The Administration appears to be holding back their Corporate-only tax reform plan until budget negotiators can settle on a deal to raise the debt ceiling. The Treasury Secretary is counting on congressional leaders to reach a long-term deal by the current August 2nd deadline, and then intends to move onto his corporate-only plan prior to the 2012 elections. At a speaking event in New York earlier this week he previewed the essential pitch:

“It’s a very hard thing to do because it will change the relative effective tax rates for different companies, different industries, but it’s an essential thing to do. Why should we want to live with a tax code where every year people don’t know what is going to be the tax preference for a certain activity? Why would we want to live with a tax code where ultimately it’s the quality of your lobbyist that determines a key part of the economics of your business? It makes no sense for the country.”

We agree with Secretary Geithner that there will be winners and losers under their proposal. As he says, effective rates will change. What he doesn’t say is that it is the public companies that are likely to benefit, while smaller, private businesses would be asked to pay more. That’s what really makes no sense for the country.

In terms of timing, it’s perfectly plausible that the current focus on the debt ceiling would cause a delay in the release of their tax reform plan. Treasury is the point on both issues and the resolution of the debt ceiling debate may have significant implications for the direction of tax policy.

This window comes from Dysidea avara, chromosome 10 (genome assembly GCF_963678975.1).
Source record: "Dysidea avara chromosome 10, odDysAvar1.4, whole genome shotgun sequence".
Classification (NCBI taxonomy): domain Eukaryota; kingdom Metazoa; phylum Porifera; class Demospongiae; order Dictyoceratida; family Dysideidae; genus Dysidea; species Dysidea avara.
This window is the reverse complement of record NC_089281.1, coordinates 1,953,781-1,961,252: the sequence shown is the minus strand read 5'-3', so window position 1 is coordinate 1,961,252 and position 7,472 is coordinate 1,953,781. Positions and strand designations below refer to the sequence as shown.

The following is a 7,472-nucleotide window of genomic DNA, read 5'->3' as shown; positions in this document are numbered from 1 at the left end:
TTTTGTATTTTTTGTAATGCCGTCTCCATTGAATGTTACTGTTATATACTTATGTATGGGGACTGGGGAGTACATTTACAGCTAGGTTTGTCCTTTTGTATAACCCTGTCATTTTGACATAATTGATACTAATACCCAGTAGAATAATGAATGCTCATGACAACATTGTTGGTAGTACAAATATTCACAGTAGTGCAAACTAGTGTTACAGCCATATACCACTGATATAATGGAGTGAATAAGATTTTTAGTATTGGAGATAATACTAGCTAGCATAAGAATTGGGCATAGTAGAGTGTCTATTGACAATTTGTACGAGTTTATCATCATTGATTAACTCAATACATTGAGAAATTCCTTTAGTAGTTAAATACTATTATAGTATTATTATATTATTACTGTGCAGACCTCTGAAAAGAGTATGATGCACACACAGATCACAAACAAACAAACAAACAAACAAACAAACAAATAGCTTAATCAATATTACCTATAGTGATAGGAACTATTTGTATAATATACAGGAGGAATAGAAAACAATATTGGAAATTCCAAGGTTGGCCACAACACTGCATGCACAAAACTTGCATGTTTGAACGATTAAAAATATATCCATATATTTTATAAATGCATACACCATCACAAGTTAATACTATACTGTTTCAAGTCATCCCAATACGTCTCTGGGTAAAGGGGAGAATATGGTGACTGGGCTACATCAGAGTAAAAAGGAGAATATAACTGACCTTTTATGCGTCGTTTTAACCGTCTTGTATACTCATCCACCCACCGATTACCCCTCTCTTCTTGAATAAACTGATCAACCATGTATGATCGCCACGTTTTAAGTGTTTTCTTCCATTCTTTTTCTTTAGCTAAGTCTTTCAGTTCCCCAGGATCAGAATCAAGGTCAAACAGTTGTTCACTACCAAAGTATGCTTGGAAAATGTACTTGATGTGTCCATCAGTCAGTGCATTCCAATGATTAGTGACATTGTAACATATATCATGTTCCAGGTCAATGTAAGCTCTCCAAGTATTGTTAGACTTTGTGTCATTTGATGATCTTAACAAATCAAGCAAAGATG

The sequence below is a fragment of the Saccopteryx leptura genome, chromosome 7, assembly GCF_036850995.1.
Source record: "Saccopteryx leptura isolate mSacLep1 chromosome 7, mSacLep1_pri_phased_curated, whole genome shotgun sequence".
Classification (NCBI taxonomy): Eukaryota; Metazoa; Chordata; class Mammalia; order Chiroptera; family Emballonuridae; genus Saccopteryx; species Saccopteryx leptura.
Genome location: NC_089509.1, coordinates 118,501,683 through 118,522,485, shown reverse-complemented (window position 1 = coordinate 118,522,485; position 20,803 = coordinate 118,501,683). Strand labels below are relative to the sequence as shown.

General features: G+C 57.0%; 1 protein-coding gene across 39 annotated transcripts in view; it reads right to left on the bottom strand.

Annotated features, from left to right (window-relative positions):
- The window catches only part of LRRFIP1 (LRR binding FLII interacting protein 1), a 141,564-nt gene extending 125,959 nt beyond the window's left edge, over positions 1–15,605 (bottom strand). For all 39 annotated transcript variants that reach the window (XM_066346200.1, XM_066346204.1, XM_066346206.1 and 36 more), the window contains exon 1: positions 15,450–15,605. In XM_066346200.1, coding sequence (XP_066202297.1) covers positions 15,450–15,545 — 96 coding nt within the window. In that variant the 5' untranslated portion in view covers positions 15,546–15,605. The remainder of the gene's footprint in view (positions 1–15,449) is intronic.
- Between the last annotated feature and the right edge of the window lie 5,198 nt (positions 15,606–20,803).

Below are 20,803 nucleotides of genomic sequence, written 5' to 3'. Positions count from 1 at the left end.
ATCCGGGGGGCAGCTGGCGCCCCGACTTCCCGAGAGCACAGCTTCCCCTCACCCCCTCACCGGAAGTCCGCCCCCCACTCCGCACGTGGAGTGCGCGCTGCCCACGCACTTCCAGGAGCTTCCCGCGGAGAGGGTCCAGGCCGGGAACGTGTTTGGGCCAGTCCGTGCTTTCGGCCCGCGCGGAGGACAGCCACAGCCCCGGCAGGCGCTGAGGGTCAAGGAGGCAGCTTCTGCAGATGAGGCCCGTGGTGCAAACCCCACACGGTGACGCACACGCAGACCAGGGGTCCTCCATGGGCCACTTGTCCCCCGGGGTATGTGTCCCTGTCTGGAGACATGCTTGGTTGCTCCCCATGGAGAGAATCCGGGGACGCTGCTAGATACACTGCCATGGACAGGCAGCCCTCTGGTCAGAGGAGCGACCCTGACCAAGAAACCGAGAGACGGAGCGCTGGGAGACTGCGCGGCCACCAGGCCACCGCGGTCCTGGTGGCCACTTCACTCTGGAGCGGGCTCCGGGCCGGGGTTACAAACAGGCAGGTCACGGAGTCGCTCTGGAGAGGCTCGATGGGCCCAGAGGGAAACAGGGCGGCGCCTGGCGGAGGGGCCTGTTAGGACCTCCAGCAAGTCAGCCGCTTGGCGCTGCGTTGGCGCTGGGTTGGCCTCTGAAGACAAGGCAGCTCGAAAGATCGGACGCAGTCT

Beyond the debt ceiling fight, another reason for holding off is that the policy people over at the White House may want to carefully review and perhaps change the plan before making it public. If that’s the case, we suggest starting over. Raising taxes on medium-sized companies headquartered in the United States in order to cut taxes for larger companies headquartered overseas makes no policy or political sense. It’s certainly not going to make us more competitive, nor increase employment opportunities–at least in this country.

What’s the alternative? As Robert Carroll’s study and subsequent testimony by several economists before the Ways and Means and Finance committees makes clear, moving U.S. employers away from the less competitive C corporation model is the best means of increasing investment and employment. The double tax faced by C corporations results in lower investment and employment in this country than if all businesses faced a single layer of tax. That would be real reform, and something we could all support.